The IR for TB observed in the cumulative data was low and similar to the IRs observed with abatacept versus placebo in the controlled periods of the clinical trials. The risk of TB in patients with RA has been shown to be elevated due to both the disease and the mechanism of action of many RA therapies, including steroids. However, risk of TB is largely driven by the country where such studies are conducted (i.e., endemic areas versus non-endemic areas) [28, 29]. While we observed a rate of 60/100,000 within the cumulative period, nearly all such cases occurred in countries with general population rates of TB between 20 and 80/100,000 person years. As such, one cannot exclude the possibility that some TB cases might be newly acquired in these endemic countries; reactivation of latent TB is also possible. In addition, although TB screening was applied at study entry, the possibility of some false negative results cannot be excluded. In a systematic literature review, seven observational studies addressing TB were identified; notably, most of them had a moderate or high risk of bias as per the Hayden’s tool [30]. The review showed an increased risk of TB in patients receiving TNF inhibitors, compared with the general population and with patients receiving csDMARDs (adjusted hazard ratio 2.7 to 12.5 per study) [30]. Whether abatacept substantially increases the risk of TB and its relative risk to other RA therapies, such as TNF antagonists, is unknown. To date, no such comparisons have been made in real-world data in areas endemic for TB. There have been limited direct comparisons in the context of randomized clinical trials, and in each of these small trials, fewer cases of TB were observed in patients treated with abatacept versus infliximab [15]. Regardless, given the potential risk of TB in patients with RA, it is important to screen for TB prior to starting any biologic therapy [31].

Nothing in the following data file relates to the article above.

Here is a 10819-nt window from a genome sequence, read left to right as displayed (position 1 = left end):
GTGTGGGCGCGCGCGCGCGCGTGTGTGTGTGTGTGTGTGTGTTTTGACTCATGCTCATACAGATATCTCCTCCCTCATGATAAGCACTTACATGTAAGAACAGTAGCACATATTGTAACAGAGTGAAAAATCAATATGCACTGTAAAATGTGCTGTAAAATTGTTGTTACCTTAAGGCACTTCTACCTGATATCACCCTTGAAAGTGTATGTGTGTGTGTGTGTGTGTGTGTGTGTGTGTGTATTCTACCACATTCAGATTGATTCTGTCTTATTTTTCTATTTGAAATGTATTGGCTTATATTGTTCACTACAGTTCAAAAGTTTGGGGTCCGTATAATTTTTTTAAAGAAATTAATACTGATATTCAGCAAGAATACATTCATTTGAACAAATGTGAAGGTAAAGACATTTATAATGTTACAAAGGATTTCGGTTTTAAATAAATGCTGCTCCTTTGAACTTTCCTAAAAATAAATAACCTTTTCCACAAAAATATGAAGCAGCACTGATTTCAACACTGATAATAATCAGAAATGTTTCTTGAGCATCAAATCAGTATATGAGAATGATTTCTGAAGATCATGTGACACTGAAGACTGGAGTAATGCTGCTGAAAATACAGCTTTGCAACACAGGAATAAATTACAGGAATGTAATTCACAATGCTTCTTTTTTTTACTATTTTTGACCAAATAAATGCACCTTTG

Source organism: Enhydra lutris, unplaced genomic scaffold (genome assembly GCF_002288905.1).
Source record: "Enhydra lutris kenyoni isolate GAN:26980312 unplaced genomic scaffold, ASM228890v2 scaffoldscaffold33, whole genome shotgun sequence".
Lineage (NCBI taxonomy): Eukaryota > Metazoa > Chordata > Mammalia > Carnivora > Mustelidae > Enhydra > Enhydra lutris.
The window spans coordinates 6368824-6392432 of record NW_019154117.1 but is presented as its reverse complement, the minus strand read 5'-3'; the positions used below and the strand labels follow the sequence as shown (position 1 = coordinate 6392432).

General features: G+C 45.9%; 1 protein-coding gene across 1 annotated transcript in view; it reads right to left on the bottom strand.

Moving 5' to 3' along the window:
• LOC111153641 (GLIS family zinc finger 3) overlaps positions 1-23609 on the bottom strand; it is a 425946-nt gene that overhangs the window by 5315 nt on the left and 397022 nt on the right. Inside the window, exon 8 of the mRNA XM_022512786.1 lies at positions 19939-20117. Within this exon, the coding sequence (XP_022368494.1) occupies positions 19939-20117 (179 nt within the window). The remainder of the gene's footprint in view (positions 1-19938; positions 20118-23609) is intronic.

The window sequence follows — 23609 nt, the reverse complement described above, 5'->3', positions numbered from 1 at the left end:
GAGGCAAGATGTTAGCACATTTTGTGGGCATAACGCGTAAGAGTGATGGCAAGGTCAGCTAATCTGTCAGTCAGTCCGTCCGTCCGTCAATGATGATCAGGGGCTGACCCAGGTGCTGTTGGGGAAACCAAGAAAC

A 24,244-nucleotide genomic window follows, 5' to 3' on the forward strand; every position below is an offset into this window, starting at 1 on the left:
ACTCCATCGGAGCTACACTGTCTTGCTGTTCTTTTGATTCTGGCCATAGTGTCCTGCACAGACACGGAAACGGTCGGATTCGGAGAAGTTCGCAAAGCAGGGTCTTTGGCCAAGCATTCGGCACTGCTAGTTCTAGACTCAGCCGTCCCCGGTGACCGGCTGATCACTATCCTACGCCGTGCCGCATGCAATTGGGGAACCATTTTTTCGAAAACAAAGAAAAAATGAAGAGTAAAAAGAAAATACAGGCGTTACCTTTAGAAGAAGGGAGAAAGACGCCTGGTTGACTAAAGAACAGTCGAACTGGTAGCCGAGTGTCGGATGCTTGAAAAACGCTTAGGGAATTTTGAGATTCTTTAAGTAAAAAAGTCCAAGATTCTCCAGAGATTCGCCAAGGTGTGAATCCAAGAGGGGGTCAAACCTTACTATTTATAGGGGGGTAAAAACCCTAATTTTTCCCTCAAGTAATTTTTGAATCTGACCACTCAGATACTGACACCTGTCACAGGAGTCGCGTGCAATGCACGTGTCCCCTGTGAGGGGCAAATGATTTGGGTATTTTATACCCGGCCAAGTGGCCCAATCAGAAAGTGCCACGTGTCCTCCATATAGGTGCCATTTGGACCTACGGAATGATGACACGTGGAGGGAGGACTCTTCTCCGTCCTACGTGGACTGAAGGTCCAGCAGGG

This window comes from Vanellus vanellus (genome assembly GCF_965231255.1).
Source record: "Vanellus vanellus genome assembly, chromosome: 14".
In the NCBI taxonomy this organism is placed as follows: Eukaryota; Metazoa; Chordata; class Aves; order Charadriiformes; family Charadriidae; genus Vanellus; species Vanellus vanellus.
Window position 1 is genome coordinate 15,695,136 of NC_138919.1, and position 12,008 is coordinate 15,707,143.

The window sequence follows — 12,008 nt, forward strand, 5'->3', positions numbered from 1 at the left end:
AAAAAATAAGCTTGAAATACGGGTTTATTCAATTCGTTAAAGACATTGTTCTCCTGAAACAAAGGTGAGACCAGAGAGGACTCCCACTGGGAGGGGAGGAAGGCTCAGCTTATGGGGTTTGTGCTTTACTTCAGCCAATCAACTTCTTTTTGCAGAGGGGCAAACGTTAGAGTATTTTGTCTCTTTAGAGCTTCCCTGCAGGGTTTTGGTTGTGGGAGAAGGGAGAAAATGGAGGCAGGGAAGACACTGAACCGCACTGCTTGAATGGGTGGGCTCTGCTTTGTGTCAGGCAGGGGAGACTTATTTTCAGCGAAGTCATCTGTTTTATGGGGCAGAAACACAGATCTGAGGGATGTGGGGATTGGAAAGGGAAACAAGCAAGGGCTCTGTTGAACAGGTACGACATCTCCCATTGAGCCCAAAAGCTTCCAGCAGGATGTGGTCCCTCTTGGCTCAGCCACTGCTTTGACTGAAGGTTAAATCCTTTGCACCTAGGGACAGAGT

For the herpes outcomes, the cumulative IR was lower than the rate observed in the controlled period. Herpes zoster IRs reported in the literature for patients with RA who received biologic agents range from 1.61 to 2.71 per 100 patient-years [1, 3]. Notably, the data from both controlled (IR 1.9 per 100 patient-years) and cumulative (IR 1.53 per 100 patient-years) periods for herpes zoster lie within this reported range, supporting the currently known safety profile of abatacept. A systematic literature review used to inform the EULAR guidelines for the treatment of RA highlighted the lack of comparative data for risk of OIs with abatacept versus other bDMARDs and targeted synthetic (ts) DMARDs [32]; however, a recent study using data from 3 large US healthcare claims databases found that the risk of overall OIs and TB was similar with abatacept versus other b/tsDMARDs [33]. In the sensitivity analysis, an elevated risk of OIs for abatacept was observed in one of the three databases, which might be due to imbalances between the groups, such as greater co-medication differences in abatacept versus other b/tsDMARD initiators, or due to channeling bias [33].

In a previous analysis of tofacitinib in the real-world setting, the herpes zoster risk was significantly higher for tofacitinib versus abatacept, with adjusted hazard ratio of 2.01 (95% CI 1.40–2.88) [3].

There is inconsistency in how OIs are defined in the literature. Specifically, a full list of all OIs included in the definition is often omitted from publications. Thus, it is difficult to compare published OI rates unless a list of included OIs is provided by the authors. For this reason, defining OIs across clinical trial research programs can be problematic. Some efforts have been made to categorize OIs, including a consensus review and recommendations for reporting of OIs from clinical trials [2]. In the published review, the definition of an OI was formulated as “the presence, or specific presentation, of a pathogen that suggests a higher likelihood of an alteration in host immunity” [2]. In the present analysis, the authors applied this definition of an OI to the cases reported in these studies as a form of adjudication, to enhance clinical relevance and to improve generalizability of the findings. However, our adjudication efforts were limited as discussed below.